Rosalind Brewer, the first woman and first black person to lead a business unit of Wal-Mart, is stepping down at the end of January 2017. Her departure leaves no women or people of colour with a CEO title at Wal-Mart.
"She’s leaving Sam’s with momentum," said Doug McMillon, CEO of parent company Wal-Mart Stores. "Roz and the team have developed a strategy that’s led to three consecutive quarters of improving comp sales and some exciting innovation."
Ms. Brewer is leaving the $57 billion a year revenue, 650 store company after five years. The Sam's Club chain has struggled to increase sales growth. Sam's has reported growth, albeit modest, in the last three quarters, including a 1.4% jump (excluding fuel) in the most recent quarter. But those numbers pale in comparison to the growth rates at Costco.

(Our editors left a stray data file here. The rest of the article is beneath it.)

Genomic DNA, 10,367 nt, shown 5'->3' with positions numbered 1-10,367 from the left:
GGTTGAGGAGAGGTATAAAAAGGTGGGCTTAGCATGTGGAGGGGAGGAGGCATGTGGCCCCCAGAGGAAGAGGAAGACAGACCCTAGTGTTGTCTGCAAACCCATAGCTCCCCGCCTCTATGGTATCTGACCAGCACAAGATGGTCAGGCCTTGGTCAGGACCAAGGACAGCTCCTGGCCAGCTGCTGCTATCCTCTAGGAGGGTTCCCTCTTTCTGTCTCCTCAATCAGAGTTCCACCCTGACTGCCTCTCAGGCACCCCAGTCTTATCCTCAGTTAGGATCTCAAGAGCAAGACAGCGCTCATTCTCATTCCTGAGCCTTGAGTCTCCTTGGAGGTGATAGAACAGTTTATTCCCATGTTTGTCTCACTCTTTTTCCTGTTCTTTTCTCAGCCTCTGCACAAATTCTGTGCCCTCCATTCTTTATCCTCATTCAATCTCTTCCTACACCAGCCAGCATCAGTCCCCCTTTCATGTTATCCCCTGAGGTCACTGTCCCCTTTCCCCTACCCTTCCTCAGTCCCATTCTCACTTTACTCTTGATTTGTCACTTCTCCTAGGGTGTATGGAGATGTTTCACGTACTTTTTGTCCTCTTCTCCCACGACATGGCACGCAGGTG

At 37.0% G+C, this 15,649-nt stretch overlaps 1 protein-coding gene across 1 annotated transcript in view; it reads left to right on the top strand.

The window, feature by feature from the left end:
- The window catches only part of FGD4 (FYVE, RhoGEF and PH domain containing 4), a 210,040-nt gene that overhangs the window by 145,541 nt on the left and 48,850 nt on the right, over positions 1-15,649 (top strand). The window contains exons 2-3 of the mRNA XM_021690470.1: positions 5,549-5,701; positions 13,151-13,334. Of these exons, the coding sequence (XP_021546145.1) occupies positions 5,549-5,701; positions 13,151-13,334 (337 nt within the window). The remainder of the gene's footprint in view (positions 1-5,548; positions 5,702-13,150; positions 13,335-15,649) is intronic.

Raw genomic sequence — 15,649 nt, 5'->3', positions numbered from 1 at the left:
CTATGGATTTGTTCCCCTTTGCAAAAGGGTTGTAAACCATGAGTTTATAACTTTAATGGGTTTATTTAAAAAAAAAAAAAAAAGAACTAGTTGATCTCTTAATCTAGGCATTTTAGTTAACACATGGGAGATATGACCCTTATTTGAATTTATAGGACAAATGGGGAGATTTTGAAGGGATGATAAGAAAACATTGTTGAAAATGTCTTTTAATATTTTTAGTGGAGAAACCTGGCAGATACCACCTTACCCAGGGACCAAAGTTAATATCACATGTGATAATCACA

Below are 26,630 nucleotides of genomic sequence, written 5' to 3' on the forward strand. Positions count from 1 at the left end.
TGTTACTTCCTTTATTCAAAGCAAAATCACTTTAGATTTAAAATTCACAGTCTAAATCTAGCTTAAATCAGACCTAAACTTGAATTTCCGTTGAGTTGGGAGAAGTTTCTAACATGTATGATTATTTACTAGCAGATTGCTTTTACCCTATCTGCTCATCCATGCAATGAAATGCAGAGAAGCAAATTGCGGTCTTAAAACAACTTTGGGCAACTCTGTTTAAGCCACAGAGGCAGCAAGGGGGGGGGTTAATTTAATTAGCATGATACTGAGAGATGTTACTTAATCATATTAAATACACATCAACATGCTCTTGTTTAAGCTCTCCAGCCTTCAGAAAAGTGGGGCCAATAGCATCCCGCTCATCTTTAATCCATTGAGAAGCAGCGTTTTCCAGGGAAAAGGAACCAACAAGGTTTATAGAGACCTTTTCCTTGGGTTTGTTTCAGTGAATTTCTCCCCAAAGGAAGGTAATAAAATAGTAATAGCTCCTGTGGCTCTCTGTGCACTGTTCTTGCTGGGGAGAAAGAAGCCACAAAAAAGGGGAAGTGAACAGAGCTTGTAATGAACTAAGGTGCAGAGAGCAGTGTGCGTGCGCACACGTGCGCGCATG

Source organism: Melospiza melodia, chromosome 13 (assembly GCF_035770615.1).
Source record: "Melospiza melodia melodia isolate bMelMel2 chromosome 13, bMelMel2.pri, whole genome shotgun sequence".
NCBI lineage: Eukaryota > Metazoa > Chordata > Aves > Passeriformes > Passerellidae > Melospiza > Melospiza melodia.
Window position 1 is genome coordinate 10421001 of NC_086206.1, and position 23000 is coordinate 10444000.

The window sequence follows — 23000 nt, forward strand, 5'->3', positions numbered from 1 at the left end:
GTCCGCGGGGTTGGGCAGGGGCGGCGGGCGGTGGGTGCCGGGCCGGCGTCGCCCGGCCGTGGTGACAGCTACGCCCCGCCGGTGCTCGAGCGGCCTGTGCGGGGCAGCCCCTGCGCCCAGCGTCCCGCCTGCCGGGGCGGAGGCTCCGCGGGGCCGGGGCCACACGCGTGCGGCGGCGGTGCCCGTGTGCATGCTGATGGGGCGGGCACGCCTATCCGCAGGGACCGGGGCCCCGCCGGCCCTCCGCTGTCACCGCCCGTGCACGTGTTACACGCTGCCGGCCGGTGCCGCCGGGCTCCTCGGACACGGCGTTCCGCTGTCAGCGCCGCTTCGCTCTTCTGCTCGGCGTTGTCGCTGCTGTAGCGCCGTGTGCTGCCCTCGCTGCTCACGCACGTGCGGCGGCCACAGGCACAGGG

Ms. Brewer refocused Sam’s Club’s attention on attracting a more affluent clientele. Sam’s Club executives believe higher-income shoppers are drawn to wholesale clubs that require membership fees, thereby lessening head-to-head competition with Wal-Mart stores for it’s core lower-income consumer.
Ms. Brewer has held a unique and at times challenging role as Wal-Mart’s highest-ranking African-American and female leader. She was criticized, for example, for promoting diversity at retailers and their vendors during a CNN interview in 2015.